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Gold coins of $1, $2.50 ("Quarter Eagle"), $3, $5 ("Half Eagle"), $10 ("Eagle"), and $20 ("Double Eagle") were used from 1795 until 1933.
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Do You Know What Metals Are Used in U.S. Coins?

Is your piggy bank filled with gold or silver? Find out!

Everyone knows the coins in a pirate’s hidden treasure are gold coins, but what about the quarters, dimes, nickels, and pennies you and I use today? Are they made of precious metals like silver and gold? The answer is: they used to be!

Way back in 1792, when America was only 16 years old, Congress passed the Coinage Act. This Act said what kinds of coins the U.S. Mint was going to print as official money and the value of each coin in gold, silver, or copper. Originally, there were 10 different coins: eagles (worth $10), half eagles ($5), quarter eagles ($2.50), dollars ($1), half dollars ($.50), quarters ($.25), dimes ($.10), nickels ($.05), pennies ($.01), and half pennies ($.005).girl saving money in a jar

They needed all these types of coins because they were not printing paper money yet. Imagine carrying around all of those heavy coins in your pocket!

The metals used to make coins were chosen not only because they are valuable, but also because they are very durable, resist wear-and-tear, and have anti-corrosion properties. The oils from our skin and the water that gets on the coins shouldn’t make them rust or tarnish (change color).

Because gold and silver are precious metals—meaning they are rare and lots of people want them—pretty soon the value of the metal inside the coins grew to more than the face value of the coins (the value printed on the coin, like $.25 for a quarter). For example, if the silver inside a one-dollar coin was worth $5, then the government would lose money making the coin and people would want to melt the coin down for the metal and not spend it in stores to buy things. This is why the value of the metal inside a coin should never be more than the value stamped on the coin’s face.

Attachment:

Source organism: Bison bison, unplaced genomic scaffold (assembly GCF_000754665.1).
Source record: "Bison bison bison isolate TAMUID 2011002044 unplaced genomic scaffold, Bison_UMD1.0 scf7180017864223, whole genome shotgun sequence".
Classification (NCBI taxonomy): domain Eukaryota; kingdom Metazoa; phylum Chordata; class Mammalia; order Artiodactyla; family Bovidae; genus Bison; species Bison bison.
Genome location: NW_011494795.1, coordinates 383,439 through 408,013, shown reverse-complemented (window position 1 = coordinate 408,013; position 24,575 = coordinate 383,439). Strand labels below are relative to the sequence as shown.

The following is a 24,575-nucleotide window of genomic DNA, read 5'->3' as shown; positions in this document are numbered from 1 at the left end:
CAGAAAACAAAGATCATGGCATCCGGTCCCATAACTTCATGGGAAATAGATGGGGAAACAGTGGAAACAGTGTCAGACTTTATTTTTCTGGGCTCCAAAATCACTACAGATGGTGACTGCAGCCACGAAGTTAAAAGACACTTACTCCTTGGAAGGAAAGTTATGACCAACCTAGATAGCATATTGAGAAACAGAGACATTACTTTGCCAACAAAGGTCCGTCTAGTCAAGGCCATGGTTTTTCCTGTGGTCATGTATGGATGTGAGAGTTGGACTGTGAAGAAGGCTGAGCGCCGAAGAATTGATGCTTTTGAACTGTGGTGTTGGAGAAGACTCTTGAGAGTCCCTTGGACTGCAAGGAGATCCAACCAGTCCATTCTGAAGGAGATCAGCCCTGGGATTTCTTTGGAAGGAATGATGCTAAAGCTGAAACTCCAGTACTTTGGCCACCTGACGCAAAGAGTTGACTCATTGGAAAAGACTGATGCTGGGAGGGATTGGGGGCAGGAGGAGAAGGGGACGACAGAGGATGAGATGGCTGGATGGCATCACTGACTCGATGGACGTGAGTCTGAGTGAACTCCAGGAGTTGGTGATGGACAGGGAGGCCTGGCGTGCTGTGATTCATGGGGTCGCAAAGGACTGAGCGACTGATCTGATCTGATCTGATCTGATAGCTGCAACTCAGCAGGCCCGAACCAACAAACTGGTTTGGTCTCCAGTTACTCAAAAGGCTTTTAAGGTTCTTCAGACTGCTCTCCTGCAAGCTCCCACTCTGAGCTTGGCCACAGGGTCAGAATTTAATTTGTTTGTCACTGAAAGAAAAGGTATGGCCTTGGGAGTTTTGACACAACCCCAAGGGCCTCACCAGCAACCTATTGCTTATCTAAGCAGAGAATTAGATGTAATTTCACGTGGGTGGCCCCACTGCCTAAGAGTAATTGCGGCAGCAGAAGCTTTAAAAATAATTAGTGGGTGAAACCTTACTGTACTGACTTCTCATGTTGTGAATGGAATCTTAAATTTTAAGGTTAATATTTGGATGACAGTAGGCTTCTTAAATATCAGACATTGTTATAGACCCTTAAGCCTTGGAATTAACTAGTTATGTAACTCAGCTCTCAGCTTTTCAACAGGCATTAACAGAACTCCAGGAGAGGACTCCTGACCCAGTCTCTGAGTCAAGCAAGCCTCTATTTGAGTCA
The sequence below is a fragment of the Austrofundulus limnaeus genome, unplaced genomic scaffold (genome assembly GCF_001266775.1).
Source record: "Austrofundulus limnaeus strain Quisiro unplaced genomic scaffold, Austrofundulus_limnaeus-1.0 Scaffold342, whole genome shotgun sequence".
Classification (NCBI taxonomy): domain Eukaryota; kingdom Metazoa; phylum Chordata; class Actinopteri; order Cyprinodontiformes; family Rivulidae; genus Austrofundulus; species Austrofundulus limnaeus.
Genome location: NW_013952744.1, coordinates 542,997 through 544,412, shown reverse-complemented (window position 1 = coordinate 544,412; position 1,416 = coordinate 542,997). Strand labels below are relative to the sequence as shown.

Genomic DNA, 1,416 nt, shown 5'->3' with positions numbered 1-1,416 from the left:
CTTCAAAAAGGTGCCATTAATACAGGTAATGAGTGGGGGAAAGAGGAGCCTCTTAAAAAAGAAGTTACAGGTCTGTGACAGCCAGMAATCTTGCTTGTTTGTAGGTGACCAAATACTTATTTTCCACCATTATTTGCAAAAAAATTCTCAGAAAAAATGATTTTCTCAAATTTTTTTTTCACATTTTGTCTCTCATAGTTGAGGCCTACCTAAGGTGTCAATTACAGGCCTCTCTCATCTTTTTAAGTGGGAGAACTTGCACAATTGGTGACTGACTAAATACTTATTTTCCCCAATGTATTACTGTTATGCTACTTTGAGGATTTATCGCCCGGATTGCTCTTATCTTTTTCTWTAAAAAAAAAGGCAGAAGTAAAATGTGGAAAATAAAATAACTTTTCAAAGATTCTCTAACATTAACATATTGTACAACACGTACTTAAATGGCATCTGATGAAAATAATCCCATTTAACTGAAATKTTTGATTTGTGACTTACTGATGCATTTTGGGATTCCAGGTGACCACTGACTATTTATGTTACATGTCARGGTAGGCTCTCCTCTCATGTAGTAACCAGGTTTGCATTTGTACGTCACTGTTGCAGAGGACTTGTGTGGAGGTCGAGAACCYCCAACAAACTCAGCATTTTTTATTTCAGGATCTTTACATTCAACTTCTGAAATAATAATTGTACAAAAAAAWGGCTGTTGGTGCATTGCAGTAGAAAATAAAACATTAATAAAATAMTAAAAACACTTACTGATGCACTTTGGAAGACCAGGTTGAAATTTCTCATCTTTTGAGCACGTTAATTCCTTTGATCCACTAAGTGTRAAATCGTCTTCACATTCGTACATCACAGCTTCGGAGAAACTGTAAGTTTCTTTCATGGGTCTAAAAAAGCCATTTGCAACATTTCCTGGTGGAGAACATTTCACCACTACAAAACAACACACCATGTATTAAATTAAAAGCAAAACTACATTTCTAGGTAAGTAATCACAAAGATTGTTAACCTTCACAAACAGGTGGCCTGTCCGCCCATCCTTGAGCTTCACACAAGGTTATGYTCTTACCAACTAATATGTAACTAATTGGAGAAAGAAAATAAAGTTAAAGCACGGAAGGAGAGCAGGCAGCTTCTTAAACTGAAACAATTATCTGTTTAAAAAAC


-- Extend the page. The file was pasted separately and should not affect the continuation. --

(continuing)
Gold coins were removed from circulation in 1933, but silver coins continued to circulate. Eventually, just like the gold coins, the silver metal inside silver coins was worth more than their face value. So, silver was removed from all coins in 1964.

What’s inside our coins now?

Metals such as copper, nickel, and zinc are used to make everyday coins now. The coins that still look like they’re made from silver—half dollars, quarters, dims, and nickels—are actually made from a copper-nickel combination, called Cupro-Nickel, and steel. These metals were chosen because they are durable, inexpensive to get, and recyclable. Pennies are made primarily from copper-plated zinc.

Your piggy bank may not glow like a Leprechaun’s pot of gold coins, but all of your quarters, dimes, nickels, and pennies still add up! Keep saving them and you can take them to your credit union and exchange them for dollar bills or put them into a savings account to spend later.

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